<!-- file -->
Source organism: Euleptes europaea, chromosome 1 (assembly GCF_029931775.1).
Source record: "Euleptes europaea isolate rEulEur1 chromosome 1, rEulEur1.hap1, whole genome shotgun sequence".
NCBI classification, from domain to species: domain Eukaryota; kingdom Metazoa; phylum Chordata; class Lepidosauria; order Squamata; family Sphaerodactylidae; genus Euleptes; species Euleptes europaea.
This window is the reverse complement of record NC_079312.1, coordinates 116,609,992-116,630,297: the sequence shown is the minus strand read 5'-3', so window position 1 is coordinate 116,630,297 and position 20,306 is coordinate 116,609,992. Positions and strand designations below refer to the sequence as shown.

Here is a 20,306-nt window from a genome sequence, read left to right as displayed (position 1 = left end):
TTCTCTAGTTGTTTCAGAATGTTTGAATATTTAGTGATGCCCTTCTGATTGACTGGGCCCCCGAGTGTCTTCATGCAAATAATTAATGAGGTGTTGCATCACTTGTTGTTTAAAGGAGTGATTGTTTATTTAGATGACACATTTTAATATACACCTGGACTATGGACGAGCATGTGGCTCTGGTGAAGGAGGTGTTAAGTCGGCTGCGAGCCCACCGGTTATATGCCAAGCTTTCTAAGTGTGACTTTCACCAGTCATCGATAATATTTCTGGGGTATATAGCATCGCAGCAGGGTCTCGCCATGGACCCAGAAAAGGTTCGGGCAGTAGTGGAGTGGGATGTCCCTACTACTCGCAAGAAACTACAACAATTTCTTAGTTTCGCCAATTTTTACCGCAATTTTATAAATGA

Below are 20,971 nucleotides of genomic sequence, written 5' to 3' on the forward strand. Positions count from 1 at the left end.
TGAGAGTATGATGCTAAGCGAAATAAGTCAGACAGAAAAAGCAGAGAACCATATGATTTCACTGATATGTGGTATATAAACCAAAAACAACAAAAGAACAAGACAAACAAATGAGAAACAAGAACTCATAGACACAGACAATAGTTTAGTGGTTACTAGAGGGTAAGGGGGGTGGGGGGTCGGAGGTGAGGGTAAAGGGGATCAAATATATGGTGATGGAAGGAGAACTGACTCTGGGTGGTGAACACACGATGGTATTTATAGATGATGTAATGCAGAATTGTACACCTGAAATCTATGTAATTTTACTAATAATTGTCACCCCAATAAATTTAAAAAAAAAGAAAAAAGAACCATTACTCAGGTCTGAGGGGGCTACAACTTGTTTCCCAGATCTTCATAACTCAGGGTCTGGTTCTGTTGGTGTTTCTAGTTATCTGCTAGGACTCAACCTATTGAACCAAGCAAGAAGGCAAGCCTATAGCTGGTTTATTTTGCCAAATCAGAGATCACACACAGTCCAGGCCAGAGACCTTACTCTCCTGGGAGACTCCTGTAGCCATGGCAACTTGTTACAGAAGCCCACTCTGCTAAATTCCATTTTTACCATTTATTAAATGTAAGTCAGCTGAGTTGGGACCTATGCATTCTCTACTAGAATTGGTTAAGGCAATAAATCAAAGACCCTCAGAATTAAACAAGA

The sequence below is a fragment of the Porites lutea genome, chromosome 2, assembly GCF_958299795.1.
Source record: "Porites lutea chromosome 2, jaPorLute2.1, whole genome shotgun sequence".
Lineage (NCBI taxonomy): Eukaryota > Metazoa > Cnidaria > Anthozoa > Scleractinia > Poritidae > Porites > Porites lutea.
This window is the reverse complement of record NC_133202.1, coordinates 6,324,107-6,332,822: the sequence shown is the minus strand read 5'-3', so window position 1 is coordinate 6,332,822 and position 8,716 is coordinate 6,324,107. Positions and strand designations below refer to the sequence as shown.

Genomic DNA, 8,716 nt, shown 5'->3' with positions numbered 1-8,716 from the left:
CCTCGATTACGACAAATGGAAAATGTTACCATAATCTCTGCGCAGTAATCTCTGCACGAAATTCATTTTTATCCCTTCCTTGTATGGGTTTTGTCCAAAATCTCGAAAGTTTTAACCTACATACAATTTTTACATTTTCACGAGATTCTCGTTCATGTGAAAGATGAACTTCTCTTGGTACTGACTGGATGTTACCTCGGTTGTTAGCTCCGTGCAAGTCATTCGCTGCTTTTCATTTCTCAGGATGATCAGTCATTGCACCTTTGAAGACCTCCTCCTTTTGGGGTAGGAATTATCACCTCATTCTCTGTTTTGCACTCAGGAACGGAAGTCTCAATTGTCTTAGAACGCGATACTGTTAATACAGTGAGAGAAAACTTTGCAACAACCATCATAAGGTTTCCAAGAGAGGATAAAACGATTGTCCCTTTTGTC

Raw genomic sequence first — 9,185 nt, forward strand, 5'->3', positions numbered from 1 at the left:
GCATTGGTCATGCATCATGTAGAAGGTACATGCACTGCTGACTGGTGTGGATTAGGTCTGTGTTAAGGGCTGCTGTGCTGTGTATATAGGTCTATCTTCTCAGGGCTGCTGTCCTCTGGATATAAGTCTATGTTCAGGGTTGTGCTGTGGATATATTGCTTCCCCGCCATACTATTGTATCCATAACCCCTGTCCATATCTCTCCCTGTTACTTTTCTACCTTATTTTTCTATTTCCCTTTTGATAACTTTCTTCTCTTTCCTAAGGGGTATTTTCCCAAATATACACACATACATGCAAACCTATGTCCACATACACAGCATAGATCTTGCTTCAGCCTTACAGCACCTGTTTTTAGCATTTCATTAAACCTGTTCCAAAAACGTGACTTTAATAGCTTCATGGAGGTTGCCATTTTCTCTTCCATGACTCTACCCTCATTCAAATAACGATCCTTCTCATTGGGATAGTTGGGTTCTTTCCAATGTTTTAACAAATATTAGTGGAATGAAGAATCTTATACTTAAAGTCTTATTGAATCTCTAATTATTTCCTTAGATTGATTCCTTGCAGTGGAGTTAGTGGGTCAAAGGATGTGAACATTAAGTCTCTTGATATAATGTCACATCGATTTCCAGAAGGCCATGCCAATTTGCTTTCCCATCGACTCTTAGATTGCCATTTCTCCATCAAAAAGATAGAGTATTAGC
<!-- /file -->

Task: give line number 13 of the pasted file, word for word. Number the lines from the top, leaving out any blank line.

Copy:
Genomic DNA, 8,716 nt, shown 5'->3' with positions numbered 1-8,716 from the left: